Clare Marchant said school leavers should research options and have a fallback option ahead of A-level results.
Students need to be “quick off the mark” on A-level results day if they wish to study at a top university as competition for degree places will be tougher this summer, the head of the higher education admissions service has said.
Clare Marchant, chief executive of Ucas, told school leavers to research options and prepare a Plan B ahead of A-level results day amid a growth in 18-year-olds in the population and a rise in international students.
Some top universities had just a handful of courses available through clearing – which matches applicants to university places yet to be filled – in the week before A-level results day, while others have no vacancies listed.
A PA news agency sample of 130 of the UK’s largest higher education providers showed more than 22,000 courses with vacancies for undergraduate students living in England were available on the Ucas clearing site as of Wednesday.
Fifteen of the 24 elite Russell Group universities had vacancies on courses for English residents – a total of 2,021 courses between them.
A similar analysis last year, in the week before A-level results day, showed 17 of the 24 Russell Group universities had vacancies on courses for English residents – a total of 2,358 courses between them – on the clearing site.
In England, this year’s national A-level results will be lower than last year but they are expected to be similar to those before the pandemic.
It comes after Covid-19 led to an increase in top A-level grades in 2020 and 2021, with results based on teacher assessments instead of exams.
When asked whether students will face greater competition for university places this summer, Ms Marchant told PA: “It’s getting more competitive which means places are filled up quicker and therefore there are slightly less in clearing and the competitive stuff that is in clearing is likely to go faster.”
She added: “Every year it’s going to become slightly more competitive, just simply because the demographics of 18-year-olds are increasing year on year and we’re still very internationally attractive.”
Clearing is available to students who do not meet the conditions of their offer on A-level results day, as well as those who did not receive any offers.
Students who have changed their mind about what or where they wish to study, and also those who have applied outside the normal application window, can also use clearing.
University College London (UCL) does not currently have any vacancies in clearing “due to high demand for places”, but it is being kept “under review”.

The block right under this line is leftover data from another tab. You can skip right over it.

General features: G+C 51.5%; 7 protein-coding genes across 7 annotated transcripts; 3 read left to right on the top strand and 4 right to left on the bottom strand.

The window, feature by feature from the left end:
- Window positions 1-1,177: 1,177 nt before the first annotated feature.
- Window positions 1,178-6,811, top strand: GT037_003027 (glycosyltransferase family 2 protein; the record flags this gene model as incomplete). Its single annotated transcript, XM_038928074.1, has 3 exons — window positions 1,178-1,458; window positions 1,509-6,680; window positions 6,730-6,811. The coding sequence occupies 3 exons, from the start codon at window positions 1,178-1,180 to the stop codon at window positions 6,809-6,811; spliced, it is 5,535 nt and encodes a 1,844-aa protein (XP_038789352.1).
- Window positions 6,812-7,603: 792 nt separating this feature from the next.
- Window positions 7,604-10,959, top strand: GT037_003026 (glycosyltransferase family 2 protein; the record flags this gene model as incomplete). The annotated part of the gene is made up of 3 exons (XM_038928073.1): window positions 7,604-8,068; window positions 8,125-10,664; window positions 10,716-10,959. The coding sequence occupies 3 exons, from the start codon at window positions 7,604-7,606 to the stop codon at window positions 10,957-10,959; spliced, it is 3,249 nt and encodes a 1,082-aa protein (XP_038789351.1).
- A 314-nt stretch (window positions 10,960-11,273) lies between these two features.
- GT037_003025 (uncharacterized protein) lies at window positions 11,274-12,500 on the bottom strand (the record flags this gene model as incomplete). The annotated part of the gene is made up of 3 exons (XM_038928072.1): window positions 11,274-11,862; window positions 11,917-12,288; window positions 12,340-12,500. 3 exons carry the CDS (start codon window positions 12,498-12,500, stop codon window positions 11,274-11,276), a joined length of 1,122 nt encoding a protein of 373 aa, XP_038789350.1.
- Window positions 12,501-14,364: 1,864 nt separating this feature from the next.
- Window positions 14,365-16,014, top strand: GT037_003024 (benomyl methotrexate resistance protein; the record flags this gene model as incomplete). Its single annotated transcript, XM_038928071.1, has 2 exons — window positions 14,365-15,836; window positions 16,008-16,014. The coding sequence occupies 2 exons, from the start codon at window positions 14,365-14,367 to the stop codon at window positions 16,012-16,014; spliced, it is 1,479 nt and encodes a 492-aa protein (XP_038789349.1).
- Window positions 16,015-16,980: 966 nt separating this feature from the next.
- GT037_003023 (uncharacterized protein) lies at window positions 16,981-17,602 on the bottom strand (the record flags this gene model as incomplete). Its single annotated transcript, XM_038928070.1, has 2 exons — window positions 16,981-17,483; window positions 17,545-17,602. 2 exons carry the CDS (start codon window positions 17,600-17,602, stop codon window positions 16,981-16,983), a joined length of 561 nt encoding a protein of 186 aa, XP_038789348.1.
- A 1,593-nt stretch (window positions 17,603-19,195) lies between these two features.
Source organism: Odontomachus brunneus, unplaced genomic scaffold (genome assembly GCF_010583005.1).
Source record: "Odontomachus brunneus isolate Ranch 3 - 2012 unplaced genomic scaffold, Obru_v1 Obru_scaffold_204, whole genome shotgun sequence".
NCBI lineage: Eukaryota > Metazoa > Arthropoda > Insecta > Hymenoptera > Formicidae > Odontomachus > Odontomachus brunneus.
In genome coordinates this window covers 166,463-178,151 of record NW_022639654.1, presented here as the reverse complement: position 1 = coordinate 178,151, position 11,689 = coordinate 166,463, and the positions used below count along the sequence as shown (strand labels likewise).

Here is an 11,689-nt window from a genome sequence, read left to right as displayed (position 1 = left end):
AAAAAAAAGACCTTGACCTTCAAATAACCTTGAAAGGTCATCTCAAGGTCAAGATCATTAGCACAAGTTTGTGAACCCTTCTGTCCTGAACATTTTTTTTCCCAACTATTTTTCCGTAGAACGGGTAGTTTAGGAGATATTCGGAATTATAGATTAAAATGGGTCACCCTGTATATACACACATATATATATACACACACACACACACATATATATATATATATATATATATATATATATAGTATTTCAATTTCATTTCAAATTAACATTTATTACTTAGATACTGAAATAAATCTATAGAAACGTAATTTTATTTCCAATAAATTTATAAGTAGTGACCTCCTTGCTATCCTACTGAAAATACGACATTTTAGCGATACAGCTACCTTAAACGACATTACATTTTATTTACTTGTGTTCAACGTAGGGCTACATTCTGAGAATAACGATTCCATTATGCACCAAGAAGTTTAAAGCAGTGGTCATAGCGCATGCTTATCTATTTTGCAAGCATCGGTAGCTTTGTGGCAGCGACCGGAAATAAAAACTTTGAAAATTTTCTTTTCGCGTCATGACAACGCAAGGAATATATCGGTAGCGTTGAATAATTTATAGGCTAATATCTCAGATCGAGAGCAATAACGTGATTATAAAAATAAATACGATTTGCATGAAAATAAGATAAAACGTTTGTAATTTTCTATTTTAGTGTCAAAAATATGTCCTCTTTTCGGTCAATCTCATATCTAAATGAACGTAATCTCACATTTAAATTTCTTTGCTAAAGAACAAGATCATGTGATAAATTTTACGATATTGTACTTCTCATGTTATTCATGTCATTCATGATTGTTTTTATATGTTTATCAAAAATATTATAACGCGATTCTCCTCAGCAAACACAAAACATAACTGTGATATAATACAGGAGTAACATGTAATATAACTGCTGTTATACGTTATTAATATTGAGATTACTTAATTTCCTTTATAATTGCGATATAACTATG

A UCL spokesman said: “Should vacancies become available they will be advertised from 8am on August 17.”
The University of Manchester, which currently has no courses on Ucas’ clearing site, said it has not yet determined whether it will offer clearing vacancies to students this year.
A spokesman for the university said: “If we do go into clearing, it is likely to be for a limited number of places on a small number of programmes.”
Some universities had only a few courses listed on Ucas’ clearing site, with just two at the University of Exeter and four at St George’s, University of London.
Ms Marchant said: “When it comes to results day on August 17, I think a lot of those highly selective courses at highly selective institutions will go quite quickly.
“So certainly my advice to students, our advice at Ucas, is to be pretty quick off the mark if that’s what you’re looking for.”
Eight days ahead of exam results day, there were a total of 22,410 courses through clearing across 130 universities, the PA analysis showed.
A similar analysis by PA last year – carried out six days before A-level results day – showed there were a total of 23,280 courses through clearing.
The University of Liverpool, which currently has no courses listed on Ucas’ clearing site, said it expects to offer vacancies to a “small number of high-quality candidates” in clearing.
But the university spokesman added: “We are unable to be more specific at this stage until results day when we will know exactly which courses might have spaces available.”
The cohort of students who are currently awaiting their A-level results did not take GCSE exams and were awarded results determined by their teachers.
In an interview with PA, Ms Marchant said there might be a “slight increase” in appeals from students this year who may have expected to secure higher grades but she did not believe it would be significant.
She added that Ucas has increased the amount of social media support offered to students ahead of results day in a bid to “manage expectations”.
“A lot of people I talk to, it feels like Covid-19 was a long, long time ago. This is still the tail of Covid really because these students haven’t sat external exams before and I think that we need to be very cognisant of that in sort of making sure we have really good support,” Ms Marchant said.
Earlier this week, a social mobility expert suggested that students waiting for their A-level results are “the unluckiest” to come out of the pandemic as they face fewer top grades despite disruption to schooling.
Lee Elliot Major, professor of social mobility at the University of Exeter, said this year’s A-level cohort need support and guidance as they will be experiencing “the highest levels of anxiety and uncertainty”.
A spokesman for the Russell Group said: “The confirmation from Ofqual that grade distributions will return to 2019 levels has given universities more confidence in making offers compared to last year, which may mean universities have less flexibility to offer courses in clearing in some subjects.
“However, most Russell Group universities have courses available in clearing this year, across a range of subjects, as they have done in past years and more courses will become available after results day.”